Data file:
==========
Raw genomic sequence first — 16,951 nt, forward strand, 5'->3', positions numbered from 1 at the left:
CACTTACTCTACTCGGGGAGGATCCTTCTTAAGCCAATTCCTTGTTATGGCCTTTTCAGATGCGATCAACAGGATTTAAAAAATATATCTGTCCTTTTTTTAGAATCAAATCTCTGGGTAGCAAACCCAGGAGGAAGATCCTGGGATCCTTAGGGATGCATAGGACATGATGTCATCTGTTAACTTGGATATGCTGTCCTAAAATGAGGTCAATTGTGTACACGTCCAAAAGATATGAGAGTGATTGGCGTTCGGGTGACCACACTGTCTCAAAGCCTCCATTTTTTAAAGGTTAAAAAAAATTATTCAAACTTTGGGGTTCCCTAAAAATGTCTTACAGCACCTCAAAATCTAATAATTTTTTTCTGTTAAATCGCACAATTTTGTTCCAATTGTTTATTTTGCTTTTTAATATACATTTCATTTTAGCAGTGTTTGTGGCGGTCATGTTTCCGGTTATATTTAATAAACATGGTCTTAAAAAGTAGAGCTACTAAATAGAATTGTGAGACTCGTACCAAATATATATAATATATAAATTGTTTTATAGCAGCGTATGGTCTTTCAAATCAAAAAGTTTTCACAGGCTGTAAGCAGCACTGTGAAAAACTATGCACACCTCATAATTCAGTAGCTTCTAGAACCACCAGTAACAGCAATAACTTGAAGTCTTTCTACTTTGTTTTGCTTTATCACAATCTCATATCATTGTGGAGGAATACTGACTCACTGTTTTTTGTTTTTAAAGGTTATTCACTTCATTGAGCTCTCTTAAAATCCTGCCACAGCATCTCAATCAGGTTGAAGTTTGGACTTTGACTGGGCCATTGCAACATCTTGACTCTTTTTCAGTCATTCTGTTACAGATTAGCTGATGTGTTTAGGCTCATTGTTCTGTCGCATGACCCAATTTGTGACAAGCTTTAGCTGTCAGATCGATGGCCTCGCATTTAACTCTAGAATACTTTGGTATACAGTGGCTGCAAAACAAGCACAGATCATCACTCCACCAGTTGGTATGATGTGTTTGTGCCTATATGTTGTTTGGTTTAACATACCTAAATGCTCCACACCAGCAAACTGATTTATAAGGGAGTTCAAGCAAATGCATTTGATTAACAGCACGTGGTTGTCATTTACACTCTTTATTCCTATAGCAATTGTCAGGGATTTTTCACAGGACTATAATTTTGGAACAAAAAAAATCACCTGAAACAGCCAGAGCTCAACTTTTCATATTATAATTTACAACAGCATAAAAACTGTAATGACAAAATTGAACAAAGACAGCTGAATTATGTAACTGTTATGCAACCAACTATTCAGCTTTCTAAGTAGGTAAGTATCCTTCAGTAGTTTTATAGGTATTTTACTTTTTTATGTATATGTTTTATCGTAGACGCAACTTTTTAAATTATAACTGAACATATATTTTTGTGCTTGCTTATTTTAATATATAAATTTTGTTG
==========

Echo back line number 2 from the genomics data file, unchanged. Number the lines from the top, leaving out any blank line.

CACTTACTCTACTCGGGGAGGATCCTTCTTAAGCCAATTCCTTGTTATGGCCTTTTCAGATGCGATCAACAGGATTTAAAAAATATATCTGTCCTTTTTTTAGAATCAAATCTCTGGGTAGCAAACCCAGGAGGAAGATCCTGGGATCCTTAGGGATGCATAGGACATGATGTCATCTGTTAACTTGGATATGCTGTCCTAAAATGAGGTCAATTGTGTACACGTCCAAAAGATATGAGAGTGATTGGCGTTCGGGTGACCACACTGTCTCAAAGCCTCCATTTTTTAAAGGTTAAAAAAAATTATTCAAACTTTGGGGTTCCCTAAAAATGTCTTACAGCACCTCAAAATCTAATAATTTTTTTCTGTTAAATCGCACAATTTTGTTCCAATTGTTTATTTTGCTTTTTAATATACATTTCATTTTAGCAGTGTTTGTGGCGGTCATGTTTCCGGTTATATTTAATAAACATGGTCTTAAAAAGTAGAGCTACTAAATAGAATTGTGAGACTCGTACCAAATATATATAATATATAAATTGTTTTATAGCAGCGTATGGTCTTTCAAATCAAAAAGTTTTCACAGGCTGTAAGCAGCACTGTGAAAAACTATGCACACCTCATAATTCAGTAGCTTCTAGAACCACCAGTAACAGCAATAACTTGAAGTCTTTCTACTTTGTTTTGCTTTATCACAATCTCATATCATTGTGGAGGAATACTGACTCACTGTTTTTTGTTTTTAAAGGTTATTCACTTCATTGAGCTCTCTTAAAATCCTGCCACAGCATCTCAATCAGGTTGAAGTTTGGACTTTGACTGGGCCATTGCAACATCTTGACTCTTTTTCAGTCATTCTGTTACAGATTAGCTGATGTGTTTAGGCTCATTGTTCTGTCGCATGACCCAATTTGTGACAAGCTTTAGCTGTCAGATCGATGGCCTCGCATTTAACTCTAGAATACTTTGGTATACAGTGGCTGCAAAACAAGCACAGATCATCACTCCACCAGTTGGTATGATGTGTTTGTGCCTATATGTTGTTTGGTTTAACATACCTAAATGCTCCACACCAGCAAACTGATTTATAAGGGAGTTCAAGCAAATGCATTTGATTAACAGCACGTGGTTGTCATTTACACTCTTTATTCCTATAGCAATTGTCAGGGATTTTTCACAGGACTATAATTTTGGAACAAAAAAAATCACCTGAAACAGCCAGAGCTCAACTTTTCATATTATAATTTACAACAGCATAAAAACTGTAATGACAAAATTGAACAAAGACAGCTGAATTATGTAACTGTTATGCAACCAACTATTCAGCTTTCTAAGTAGGTAAGTATCCTTCAGTAGTTTTATAGGTATTTTACTTTTTTATGTATATGTTTTATCGTAGACGCAACTTTTTAAATTATAACTGAACATATATTTTTGTGCTTGCTTATTTTAATATATAAATTTTGTTG